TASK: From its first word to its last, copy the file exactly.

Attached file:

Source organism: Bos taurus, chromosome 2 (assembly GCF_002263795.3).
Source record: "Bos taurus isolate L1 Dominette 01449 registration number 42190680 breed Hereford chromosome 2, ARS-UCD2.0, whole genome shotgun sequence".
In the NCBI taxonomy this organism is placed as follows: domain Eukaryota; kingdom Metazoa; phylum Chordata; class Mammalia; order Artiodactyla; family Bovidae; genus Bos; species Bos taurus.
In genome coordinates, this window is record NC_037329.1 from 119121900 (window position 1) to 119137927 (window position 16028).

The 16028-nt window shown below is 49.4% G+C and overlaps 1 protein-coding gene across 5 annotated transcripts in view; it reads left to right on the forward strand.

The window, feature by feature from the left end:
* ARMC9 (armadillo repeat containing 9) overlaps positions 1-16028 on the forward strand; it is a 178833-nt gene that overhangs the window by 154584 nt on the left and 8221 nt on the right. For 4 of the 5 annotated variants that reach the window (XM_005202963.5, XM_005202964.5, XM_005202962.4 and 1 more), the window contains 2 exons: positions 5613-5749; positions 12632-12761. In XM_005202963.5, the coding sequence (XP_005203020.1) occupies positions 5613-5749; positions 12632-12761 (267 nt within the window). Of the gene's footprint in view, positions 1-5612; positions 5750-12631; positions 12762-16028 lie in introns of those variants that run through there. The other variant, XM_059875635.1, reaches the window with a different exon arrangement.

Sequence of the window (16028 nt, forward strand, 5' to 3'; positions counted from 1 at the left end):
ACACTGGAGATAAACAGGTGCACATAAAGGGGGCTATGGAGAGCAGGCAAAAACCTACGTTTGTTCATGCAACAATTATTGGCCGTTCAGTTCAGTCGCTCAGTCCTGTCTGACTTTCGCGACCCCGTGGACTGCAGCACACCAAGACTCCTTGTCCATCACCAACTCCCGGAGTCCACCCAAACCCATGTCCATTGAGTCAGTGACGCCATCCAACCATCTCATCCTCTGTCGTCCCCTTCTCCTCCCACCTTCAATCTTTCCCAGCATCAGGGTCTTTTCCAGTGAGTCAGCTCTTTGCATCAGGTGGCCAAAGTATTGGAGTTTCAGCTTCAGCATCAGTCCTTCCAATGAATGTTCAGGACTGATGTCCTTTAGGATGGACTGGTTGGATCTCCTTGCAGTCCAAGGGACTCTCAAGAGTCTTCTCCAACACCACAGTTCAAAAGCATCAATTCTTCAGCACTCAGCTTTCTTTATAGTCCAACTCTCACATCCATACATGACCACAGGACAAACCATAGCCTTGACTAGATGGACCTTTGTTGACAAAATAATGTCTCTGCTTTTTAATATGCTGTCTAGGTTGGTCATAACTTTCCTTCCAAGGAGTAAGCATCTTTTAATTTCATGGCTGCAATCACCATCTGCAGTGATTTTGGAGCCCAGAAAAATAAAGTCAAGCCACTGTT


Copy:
Source organism: Bos taurus, chromosome 2 (assembly GCF_002263795.3).
Source record: "Bos taurus isolate L1 Dominette 01449 registration number 42190680 breed Hereford chromosome 2, ARS-UCD2.0, whole genome shotgun sequence".
In the NCBI taxonomy this organism is placed as follows: domain Eukaryota; kingdom Metazoa; phylum Chordata; class Mammalia; order Artiodactyla; family Bovidae; genus Bos; species Bos taurus.
In genome coordinates, this window is record NC_037329.1 from 119121900 (window position 1) to 119137927 (window position 16028).

The 16028-nt window shown below is 49.4% G+C and overlaps 1 protein-coding gene across 5 annotated transcripts in view; it reads left to right on the forward strand.

The window, feature by feature from the left end:
* ARMC9 (armadillo repeat containing 9) overlaps positions 1-16028 on the forward strand; it is a 178833-nt gene that overhangs the window by 154584 nt on the left and 8221 nt on the right. For 4 of the 5 annotated variants that reach the window (XM_005202963.5, XM_005202964.5, XM_005202962.4 and 1 more), the window contains 2 exons: positions 5613-5749; positions 12632-12761. In XM_005202963.5, the coding sequence (XP_005203020.1) occupies positions 5613-5749; positions 12632-12761 (267 nt within the window). Of the gene's footprint in view, positions 1-5612; positions 5750-12631; positions 12762-16028 lie in introns of those variants that run through there. The other variant, XM_059875635.1, reaches the window with a different exon arrangement.

Sequence of the window (16028 nt, forward strand, 5' to 3'; positions counted from 1 at the left end):
ACACTGGAGATAAACAGGTGCACATAAAGGGGGCTATGGAGAGCAGGCAAAAACCTACGTTTGTTCATGCAACAATTATTGGCCGTTCAGTTCAGTCGCTCAGTCCTGTCTGACTTTCGCGACCCCGTGGACTGCAGCACACCAAGACTCCTTGTCCATCACCAACTCCCGGAGTCCACCCAAACCCATGTCCATTGAGTCAGTGACGCCATCCAACCATCTCATCCTCTGTCGTCCCCTTCTCCTCCCACCTTCAATCTTTCCCAGCATCAGGGTCTTTTCCAGTGAGTCAGCTCTTTGCATCAGGTGGCCAAAGTATTGGAGTTTCAGCTTCAGCATCAGTCCTTCCAATGAATGTTCAGGACTGATGTCCTTTAGGATGGACTGGTTGGATCTCCTTGCAGTCCAAGGGACTCTCAAGAGTCTTCTCCAACACCACAGTTCAAAAGCATCAATTCTTCAGCACTCAGCTTTCTTTATAGTCCAACTCTCACATCCATACATGACCACAGGACAAACCATAGCCTTGACTAGATGGACCTTTGTTGACAAAATAATGTCTCTGCTTTTTAATATGCTGTCTAGGTTGGTCATAACTTTCCTTCCAAGGAGTAAGCATCTTTTAATTTCATGGCTGCAATCACCATCTGCAGTGATTTTGGAGCCCAGAAAAATAAAGTCAAGCCACTGTT